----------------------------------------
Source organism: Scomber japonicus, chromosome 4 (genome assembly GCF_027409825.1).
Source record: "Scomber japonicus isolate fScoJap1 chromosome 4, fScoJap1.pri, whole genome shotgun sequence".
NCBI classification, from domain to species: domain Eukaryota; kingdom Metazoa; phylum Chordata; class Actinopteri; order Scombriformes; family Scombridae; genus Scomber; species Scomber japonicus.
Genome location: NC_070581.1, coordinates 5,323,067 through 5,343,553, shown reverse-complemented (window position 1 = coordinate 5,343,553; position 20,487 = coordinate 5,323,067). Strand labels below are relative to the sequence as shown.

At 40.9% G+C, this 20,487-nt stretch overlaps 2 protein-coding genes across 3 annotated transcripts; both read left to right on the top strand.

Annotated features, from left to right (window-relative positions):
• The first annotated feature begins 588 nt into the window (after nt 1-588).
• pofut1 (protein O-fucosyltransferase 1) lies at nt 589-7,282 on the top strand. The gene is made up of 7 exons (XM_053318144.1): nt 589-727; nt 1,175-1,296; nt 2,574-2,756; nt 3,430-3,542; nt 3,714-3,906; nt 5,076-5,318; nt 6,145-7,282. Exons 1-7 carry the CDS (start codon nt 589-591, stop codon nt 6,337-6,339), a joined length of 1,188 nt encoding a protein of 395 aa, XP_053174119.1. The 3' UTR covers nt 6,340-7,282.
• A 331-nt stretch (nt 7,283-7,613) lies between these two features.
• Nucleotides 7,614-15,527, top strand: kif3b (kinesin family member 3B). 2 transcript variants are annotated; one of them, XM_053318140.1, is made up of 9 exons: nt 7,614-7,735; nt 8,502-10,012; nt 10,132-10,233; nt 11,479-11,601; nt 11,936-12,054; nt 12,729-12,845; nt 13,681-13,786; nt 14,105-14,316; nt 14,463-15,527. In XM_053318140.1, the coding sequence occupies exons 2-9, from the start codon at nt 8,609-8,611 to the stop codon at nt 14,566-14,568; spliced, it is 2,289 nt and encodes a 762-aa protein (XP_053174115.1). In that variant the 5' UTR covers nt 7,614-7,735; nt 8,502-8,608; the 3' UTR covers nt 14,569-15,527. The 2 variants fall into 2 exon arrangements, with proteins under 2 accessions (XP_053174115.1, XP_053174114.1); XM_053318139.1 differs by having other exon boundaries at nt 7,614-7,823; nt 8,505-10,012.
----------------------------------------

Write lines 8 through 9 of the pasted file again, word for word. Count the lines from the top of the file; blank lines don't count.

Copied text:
• pofut1 (protein O-fucosyltransferase 1) lies at nt 589-7,282 on the top strand. The gene is made up of 7 exons (XM_053318144.1): nt 589-727; nt 1,175-1,296; nt 2,574-2,756; nt 3,430-3,542; nt 3,714-3,906; nt 5,076-5,318; nt 6,145-7,282. Exons 1-7 carry the CDS (start codon nt 589-591, stop codon nt 6,337-6,339), a joined length of 1,188 nt encoding a protein of 395 aa, XP_053174119.1. The 3' UTR covers nt 6,340-7,282.
• A 331-nt stretch (nt 7,283-7,613) lies between these two features.